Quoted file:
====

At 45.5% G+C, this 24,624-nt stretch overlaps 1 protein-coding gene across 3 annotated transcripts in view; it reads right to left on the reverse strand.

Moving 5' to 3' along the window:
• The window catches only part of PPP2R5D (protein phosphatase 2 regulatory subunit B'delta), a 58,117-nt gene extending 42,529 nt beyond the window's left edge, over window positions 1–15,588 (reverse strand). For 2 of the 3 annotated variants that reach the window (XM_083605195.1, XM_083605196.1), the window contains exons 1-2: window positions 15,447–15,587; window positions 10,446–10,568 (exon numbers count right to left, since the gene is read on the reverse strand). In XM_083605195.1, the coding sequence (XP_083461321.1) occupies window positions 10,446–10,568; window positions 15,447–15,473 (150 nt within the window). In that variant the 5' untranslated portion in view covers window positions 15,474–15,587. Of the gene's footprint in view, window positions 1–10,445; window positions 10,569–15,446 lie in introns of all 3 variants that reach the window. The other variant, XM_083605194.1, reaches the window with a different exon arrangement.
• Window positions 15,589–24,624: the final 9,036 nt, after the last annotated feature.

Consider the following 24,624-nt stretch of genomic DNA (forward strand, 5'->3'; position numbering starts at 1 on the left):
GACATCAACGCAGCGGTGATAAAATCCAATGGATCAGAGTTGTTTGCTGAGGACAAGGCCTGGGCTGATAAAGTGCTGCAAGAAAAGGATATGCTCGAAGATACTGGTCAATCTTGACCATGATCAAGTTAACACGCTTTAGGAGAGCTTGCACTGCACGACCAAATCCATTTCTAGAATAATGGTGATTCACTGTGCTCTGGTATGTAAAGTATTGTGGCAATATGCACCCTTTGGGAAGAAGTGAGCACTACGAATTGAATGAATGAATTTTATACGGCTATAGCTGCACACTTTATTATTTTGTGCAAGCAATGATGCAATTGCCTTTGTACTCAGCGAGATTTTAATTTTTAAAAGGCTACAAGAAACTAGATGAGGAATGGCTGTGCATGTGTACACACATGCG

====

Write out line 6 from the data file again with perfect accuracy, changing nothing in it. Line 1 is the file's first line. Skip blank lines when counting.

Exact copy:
GACATCAACGCAGCGGTGATAAAATCCAATGGATCAGAGTTGTTTGCTGAGGACAAGGCCTGGGCTGATAAAGTGCTGCAAGAAAAGGATATGCTCGAAGATACTGGTCAATCTTGACCATGATCAAGTTAACACGCTTTAGGAGAGCTTGCACTGCACGACCAAATCCATTTCTAGAATAATGGTGATTCACTGTGCTCTGGTATGTAAAGTATTGTGGCAATATGCACCCTTTGGGAAGAAGTGAGCACTACGAATTGAATGAATGAATTTTATACGGCTATAGCTGCACACTTTATTATTTTGTGCAAGCAATGATGCAATTGCCTTTGTACTCAGCGAGATTTTAATTTTTAAAAGGCTACAAGAAACTAGATGAGGAATGGCTGTGCATGTGTACACACATGCG